2011 November

MF Global Files Bankruptcy And Under Investigation

MF Global Holdings Ltd. filed for bankruptcy protection on Monday following some bad decisions on euro zone debt. MF Global’s meltdown in less than week is the biggest U.S. casualty in the European debt crisis. The filing of bankruptcy by MF Global makes it the seventh largest bankruptcy filing in history. It has been referred to as a “mini” Goldman delving into risky trades involving Italy, Portugal, and Spain.

Shares of MF Global plunged last week as its credit ratings were cut to junk. Bankruptcy filing for Chapter 11 came after talks to sell a variety of assets to Interactive Brokers Group Inc broke down earlier on Monday.

It’s being reported that some of its customer accounts that are supposed to be segregated and protected from the rest of the business had suffered what regulators described as “possible deficiencies.” On Monday, MF Global informed the SEC. “Early this morning, MF Global informed the regulators that the transaction had not been agreed to and reported possible deficiencies in customer futures segregated accounts held at the firm,” the U.S. Securities and Exchange Commission and the Commodity Futures Trading Commission said in a joint statement.

The discovery that money could not be located may reflect sloppy internal controls at MF Global. It is still unclear where the money went. As much as $950 million was believed to be missing, but as the firm sorted through its bankruptcy, that figure fell to less than $700 million by late Monday. Additional funds are expected to come in over the next few days. Analysts are worried the investigation, which is in its earliest stages, may uncover something more intentional and troubling.

The investigation threatens to tarnish the reputation of Jon S. Corzine, the former New Jersey Governor and Goldman Sachs chief who oversaw MF Global’s demise.

Trading of MF Global shares have been halted.

China Reports Slowdown In Manufacturing

China’s official purchasing index or PMI fell to 50.4 in October. The PMI wa 51.2 in September. China’s National Bureau of Statistics blamed the the drop on weakened U.S. and European economies. A private-sector PMI painted a different picture, saying it rose in October to 51.0, up from 49.9 in September.

With these two PMI’s reporting, analysts believe Chin’s interest rates will remain the same as Beijing balances a need to tackle inflation with concerns that growth is slowing down.

“All these signs may give Beijing good reason to adopt kind of selective easing in the monetary policy in the coming months,” Tang Jianwei, an economist at Bank of Communications in Shanghai, said.

“We expect the central bank may opt for net injection in the money market operations and may loosen some bank loan curbs in the months ahead. There is also a chance of cutting the reserve requirement ratio for banks in the fourth quarter,” Tang said.

Prime Minister Wen Jiabao has maintained that tackling inflation is a priority for the government, but he has said there will be a fine line to walk if growth slows.

The official PMI recorded falls across key component parts with new orders, which make up 30% of the index, slipping to 50.5 from 51.3 with production easing to 52.3 from 52.7.
New export orders dropped to 48.6 from 50.9.

Analysts are worried that a slowdown in China’s manufacturing activity means Asia is not safe from the explosive mess in the euro zone.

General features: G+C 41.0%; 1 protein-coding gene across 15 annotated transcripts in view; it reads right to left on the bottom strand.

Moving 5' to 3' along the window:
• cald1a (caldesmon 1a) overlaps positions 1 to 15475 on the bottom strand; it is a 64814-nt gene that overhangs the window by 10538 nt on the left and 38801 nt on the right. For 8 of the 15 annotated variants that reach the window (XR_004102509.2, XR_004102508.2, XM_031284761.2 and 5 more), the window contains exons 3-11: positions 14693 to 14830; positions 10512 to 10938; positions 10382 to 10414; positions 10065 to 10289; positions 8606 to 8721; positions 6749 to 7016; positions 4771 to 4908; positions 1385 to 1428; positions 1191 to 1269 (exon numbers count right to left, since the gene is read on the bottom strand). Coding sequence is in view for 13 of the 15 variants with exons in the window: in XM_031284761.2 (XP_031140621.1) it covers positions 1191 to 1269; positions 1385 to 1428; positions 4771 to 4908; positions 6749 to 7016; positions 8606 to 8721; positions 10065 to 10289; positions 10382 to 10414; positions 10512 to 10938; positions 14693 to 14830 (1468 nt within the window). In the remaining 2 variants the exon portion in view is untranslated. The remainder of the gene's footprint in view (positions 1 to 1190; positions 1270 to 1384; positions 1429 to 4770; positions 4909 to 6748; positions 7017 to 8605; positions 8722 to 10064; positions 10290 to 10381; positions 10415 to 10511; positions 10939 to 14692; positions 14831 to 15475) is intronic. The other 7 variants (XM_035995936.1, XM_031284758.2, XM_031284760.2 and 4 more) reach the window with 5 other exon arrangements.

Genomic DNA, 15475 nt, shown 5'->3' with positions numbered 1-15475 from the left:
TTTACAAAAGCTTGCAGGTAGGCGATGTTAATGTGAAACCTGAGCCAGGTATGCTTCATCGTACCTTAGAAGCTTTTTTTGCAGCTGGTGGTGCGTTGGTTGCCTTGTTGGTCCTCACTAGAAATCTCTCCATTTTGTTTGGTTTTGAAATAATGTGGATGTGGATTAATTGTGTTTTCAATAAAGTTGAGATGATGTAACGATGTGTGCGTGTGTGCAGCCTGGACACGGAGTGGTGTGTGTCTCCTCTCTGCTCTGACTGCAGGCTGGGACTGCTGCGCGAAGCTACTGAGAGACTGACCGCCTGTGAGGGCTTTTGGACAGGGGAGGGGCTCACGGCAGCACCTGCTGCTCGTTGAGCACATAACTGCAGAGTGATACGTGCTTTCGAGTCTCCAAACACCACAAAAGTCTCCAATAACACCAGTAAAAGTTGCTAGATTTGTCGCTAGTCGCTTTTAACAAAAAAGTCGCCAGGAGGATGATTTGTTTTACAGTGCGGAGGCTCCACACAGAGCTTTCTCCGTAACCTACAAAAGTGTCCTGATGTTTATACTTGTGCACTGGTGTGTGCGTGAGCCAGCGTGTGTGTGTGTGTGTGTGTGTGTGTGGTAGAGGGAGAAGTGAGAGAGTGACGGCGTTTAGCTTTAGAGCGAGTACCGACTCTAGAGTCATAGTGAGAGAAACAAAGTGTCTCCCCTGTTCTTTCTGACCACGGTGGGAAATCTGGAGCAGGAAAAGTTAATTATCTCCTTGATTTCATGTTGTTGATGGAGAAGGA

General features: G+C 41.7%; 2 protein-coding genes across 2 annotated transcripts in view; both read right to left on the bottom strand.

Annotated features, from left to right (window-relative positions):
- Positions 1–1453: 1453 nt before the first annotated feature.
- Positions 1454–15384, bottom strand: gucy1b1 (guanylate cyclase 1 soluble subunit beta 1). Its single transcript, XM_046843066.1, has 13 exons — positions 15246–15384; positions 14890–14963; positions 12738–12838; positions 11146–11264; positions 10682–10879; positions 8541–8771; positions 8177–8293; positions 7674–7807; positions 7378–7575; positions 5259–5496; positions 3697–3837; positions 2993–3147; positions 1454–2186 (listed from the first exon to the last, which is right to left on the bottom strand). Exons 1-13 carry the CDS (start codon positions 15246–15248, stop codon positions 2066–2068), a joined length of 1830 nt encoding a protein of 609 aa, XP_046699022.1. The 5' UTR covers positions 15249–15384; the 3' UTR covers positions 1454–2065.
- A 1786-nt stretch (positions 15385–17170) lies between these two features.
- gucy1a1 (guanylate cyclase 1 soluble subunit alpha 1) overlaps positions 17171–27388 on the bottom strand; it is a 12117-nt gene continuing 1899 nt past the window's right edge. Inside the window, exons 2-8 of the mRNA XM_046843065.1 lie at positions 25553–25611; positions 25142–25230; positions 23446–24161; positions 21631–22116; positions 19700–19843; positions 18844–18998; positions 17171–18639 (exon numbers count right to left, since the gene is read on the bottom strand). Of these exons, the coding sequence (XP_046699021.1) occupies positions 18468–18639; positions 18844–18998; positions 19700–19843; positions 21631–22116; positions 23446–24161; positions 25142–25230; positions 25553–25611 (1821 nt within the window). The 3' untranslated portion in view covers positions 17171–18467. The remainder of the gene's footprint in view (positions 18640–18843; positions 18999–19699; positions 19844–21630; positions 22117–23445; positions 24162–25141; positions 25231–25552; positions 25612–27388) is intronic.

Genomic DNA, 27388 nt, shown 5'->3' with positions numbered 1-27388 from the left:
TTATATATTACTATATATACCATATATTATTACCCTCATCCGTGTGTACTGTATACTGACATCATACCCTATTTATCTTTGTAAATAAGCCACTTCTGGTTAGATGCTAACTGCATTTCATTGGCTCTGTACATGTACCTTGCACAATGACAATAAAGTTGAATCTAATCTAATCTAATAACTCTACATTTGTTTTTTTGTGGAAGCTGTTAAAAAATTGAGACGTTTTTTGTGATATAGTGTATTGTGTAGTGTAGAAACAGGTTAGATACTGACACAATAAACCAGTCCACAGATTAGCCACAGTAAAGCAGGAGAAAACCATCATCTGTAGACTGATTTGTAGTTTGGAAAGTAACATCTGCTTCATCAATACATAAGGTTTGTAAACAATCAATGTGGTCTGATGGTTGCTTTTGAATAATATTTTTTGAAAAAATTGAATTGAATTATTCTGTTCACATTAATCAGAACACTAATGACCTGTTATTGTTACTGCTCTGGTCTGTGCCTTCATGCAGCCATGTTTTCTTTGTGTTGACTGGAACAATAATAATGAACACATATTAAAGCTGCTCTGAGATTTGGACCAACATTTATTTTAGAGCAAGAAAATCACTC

Greek Referendum Call Angers Germany

Greek Prime MInister George Papandreou shocked European politicians by calling a referendum on Greece’s bailout. The call hammered financial markets. European leaders are furious because not only would this affect the fate of Greece, but it puts forth dire consequences for the entire European Union.

“We trust citizens, we believe in their judgment, we believe in their decision,” he told Socialist party deputies. “In a few weeks the (EU) agreement will be a new loan contract… we must spell out if we are accepting it or if we are rejecting it.”

Financial markets which had rebounded somewhat on the news from the EU last week concerning Greece’s bailout were hammered. The euro slid as well. “The risk is that a no from the Greeks will completely derail the rescue efforts,” a Paris-based share trader said. “We can kiss the year-end rally goodbye.”

European stocks were down close to 3% and MSCI’s all-country world stock index shed 1.7%, due not only to the possibility of a disorderly Greek default but chaos surrounding the euro zone’s attempts to stop the debt crisis spreading to more significant economies such as Italy.
In foreign exchange markets, the euro fell more than 1% versus the dollar and yen. Investors scurried to cut their exposure to the common currency.

The “Greek Referendum” is a real curve ball as no one saw it coming. The Germans are furious because now it is back to before “square one”. If Greece votes no on the bailout, it will surely through the euro zone into a political crisis with consequences even greater than a default from Greece.

“The situation is so tight that basically it would be a vote over their euro membership,” Finland’s Europe Minister Alexander Stubb told broadcaster MTV3. Greek Finance Minister Evangelos Venizelos also warned citizens that euro zone membership was at stake. “It’s crunch time,” he told lawmakers on Monday. “Citizens will have to answer the question: are we for Europe, the euro zone and the euro?” Analysts say the last opinion poll showed most Greeks against the bailout and the prospect of more austerity measures being imposed upon them.

Greece is due to receive an 8 billion-euro tranche in mid-November. It is believed that money would then run out in January, around the time of the referendum, leaving the Greek government with no funds if there is a “no” vote.

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